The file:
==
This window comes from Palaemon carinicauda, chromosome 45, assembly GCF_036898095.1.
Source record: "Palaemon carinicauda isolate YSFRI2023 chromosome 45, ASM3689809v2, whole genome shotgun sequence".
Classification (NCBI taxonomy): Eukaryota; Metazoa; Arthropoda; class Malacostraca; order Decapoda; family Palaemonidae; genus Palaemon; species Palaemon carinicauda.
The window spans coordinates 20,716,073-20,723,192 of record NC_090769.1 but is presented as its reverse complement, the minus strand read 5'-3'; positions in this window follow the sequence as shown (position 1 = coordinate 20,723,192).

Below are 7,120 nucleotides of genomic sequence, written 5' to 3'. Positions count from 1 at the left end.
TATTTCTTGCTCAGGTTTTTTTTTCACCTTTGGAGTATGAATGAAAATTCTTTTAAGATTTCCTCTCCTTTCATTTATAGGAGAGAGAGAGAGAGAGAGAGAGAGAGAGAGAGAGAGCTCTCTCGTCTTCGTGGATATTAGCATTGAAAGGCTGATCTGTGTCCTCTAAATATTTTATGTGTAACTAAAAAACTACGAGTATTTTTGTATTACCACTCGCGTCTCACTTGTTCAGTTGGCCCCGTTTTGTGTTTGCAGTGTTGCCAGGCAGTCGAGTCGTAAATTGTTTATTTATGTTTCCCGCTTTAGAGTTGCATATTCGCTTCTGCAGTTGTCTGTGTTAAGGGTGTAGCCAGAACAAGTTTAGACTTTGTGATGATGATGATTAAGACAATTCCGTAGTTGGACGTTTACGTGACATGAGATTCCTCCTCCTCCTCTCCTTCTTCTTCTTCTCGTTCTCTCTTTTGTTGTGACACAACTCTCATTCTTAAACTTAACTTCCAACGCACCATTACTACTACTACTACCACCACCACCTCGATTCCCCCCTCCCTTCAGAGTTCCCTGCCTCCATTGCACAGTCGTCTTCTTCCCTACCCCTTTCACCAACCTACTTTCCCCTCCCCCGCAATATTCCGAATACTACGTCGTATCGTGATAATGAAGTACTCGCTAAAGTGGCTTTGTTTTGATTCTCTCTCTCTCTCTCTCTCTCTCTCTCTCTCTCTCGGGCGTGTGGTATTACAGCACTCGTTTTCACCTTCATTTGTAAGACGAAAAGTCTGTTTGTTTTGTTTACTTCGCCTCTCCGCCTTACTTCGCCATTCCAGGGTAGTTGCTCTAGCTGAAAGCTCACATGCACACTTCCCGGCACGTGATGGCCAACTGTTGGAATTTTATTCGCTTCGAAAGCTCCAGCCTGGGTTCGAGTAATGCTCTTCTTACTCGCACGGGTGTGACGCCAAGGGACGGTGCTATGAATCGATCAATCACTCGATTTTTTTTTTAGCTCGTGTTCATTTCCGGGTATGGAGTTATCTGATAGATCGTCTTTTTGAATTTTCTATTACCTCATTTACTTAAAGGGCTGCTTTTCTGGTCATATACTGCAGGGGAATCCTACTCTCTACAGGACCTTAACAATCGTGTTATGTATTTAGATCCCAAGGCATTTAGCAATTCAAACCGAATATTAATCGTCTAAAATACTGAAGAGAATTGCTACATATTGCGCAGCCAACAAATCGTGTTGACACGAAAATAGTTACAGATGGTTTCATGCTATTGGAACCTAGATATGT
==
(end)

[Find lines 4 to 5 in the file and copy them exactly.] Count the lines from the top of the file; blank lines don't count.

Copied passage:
The window spans coordinates 20,716,073-20,723,192 of record NC_090769.1 but is presented as its reverse complement, the minus strand read 5'-3'; positions in this window follow the sequence as shown (position 1 = coordinate 20,723,192).

Below are 7,120 nucleotides of genomic sequence, written 5' to 3'. Positions count from 1 at the left end.